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Change Starts With Awareness Author: Tim Woody, CIT

Everyone has heard of the Mississippi River (and those of us who live near it know at least a little bit about it). But the less famous river that marks some of the western boundaries of our St. Louis metro region is fascinating in its own right. This river, the Missouri, winds its way around bends, widening out in some segments and narrowing in others.

You might not know that Missouri is the longest river in the United States, starting in Montana and ending in Illinois, some two-thousand miles away. And of course, that river didn’t just appear overnight. Over time the water created from snow melts in the mountains and from smaller tributaries gathering together formed the waterway that runs through our city today.

In a way the river is a lot like our lives, as over time our choices, thoughts, behaviors, the stories we tell and the experiences we have shape us. In actuality, like a river, we become fairly predictable. When it comes to stability, that predictability can often be a source of health. But when it comes to habits we wish to change or trauma we can’t break out of, the river of our life can feel like a vise, an inescapable reality.

To create change we have to become more aware of the rivers we get caught in. Sometimes in therapy you will learn different ways to become more aware, this is called Mindfulness. In Mindfulness we practice the habits and skills of taking account of the present moment. We survey what our 5 senses are experiencing as well as the internal thoughts and feelings that come up. The therapist might even pause in the middle of the session and have us slow down and take account of what is happening. We do this with a curious mind and a posture of non-judgement. We don’t categorize our feelings with “bad” or “good” labels, instead we just notice the emotion and take account of all the other things happening in the moment for ourselves.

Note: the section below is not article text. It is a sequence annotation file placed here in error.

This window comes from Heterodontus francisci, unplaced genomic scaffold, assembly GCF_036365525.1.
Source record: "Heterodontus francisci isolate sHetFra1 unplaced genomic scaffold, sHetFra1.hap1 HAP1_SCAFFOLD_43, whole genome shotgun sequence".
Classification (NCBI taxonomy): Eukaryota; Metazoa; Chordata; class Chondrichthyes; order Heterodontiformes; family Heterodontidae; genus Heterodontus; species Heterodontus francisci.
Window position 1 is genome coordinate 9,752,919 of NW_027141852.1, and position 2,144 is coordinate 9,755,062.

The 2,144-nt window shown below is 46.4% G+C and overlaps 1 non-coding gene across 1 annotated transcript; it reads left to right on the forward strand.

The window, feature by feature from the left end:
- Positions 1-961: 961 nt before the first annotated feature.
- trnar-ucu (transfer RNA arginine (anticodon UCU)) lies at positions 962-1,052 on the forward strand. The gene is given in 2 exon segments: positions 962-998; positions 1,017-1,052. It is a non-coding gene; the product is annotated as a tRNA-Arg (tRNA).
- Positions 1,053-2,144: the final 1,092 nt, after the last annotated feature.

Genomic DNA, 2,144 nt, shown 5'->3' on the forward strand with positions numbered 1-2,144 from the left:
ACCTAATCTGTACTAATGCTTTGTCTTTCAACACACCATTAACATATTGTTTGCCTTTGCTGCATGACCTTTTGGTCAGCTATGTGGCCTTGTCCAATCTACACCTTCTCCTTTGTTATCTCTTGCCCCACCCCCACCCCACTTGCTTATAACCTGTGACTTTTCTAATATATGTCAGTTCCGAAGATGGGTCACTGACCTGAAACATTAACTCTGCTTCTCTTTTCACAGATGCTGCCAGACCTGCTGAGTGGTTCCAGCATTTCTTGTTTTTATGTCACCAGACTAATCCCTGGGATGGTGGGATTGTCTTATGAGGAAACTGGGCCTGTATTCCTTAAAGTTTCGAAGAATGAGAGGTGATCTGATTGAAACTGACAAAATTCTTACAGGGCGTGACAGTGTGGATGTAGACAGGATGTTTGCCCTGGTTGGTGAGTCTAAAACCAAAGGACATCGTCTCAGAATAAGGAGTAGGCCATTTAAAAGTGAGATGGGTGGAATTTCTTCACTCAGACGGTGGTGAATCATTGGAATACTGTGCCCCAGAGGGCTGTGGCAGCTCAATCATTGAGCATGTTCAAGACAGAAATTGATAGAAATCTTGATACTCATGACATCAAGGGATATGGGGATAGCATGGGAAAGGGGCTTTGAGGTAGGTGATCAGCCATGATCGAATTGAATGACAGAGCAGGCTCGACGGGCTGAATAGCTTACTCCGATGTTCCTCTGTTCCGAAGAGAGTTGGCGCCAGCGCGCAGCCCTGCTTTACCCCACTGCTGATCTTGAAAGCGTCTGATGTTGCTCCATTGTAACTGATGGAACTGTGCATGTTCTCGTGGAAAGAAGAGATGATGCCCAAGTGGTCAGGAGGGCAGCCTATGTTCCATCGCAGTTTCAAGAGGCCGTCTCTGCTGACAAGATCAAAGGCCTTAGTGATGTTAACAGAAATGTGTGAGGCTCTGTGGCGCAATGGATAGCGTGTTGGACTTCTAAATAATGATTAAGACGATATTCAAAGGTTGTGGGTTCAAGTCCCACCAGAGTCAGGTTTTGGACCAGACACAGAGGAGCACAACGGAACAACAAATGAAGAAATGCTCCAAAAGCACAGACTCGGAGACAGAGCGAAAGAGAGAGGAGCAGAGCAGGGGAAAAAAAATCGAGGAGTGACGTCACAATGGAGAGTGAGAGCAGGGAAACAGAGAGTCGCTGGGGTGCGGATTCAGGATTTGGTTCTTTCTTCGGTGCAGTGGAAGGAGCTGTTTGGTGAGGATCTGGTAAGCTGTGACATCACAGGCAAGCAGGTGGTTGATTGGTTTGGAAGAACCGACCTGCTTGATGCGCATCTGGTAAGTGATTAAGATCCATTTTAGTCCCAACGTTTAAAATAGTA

Without awareness we are at the mercy of the flow of the river to be carried by every surge and rapid. With awareness we can take control of our thoughts instead of our thoughts taking control of us. Mindfulness is the foundation of change and the beginning of forming new paths.

There are lots of great ways to build mindfulness practices into our daily lives and stretch the muscles of being aware. One great exercise that you can practice at any point in the day is called 54321. I challenge you to practice this exercise at least once a day, there is no best time and you can do this at work, at home or while driving.

54321 Mindfulness Skill

This skill will take you through your 5 senses and can help you stay present in the moment and assist you in getting through stress.

To start, take a few deep breaths in and feel your belly rise and fall. Then:

5 Look: look for 5 things you can see. Then take time to name them outloud. If you are somewhere you need to remain quiet, say them to yourself.

4 Feel: Take a moment to pay attention to your body. What do you feel? Notice 4 things you feel. Maybe you feel your feet in your shoes, your back against the chair or your hands on the steering wheel. Does it feel warm, cold, rough? Say these out loud.

3 Listen: Listen for 3 sounds. Is it the hum of the air conditioner, the sound of your breathing, music in the background. Name them outloud.

2 Smell: Notice 2 things you can smell. Take a few deep breaths through your nose and see if you can distinguish between your smells. If you can, you can move to a different space and smell something else like a flower or the food you’re making for dinner. Name these out loud.

1 Taste: Name out loud 1 thing you can taste. Maybe it’s the morning coffee or the gum you are chewing. If you can’t identify a taste, name one thing you enjoy tasting.

To end the exercise, take a couple more deep breaths from your belly.

Like every skill, building mindfulness takes time. But with practice you can start to become more aware of the moment which can help with making decisions and responding to stress.



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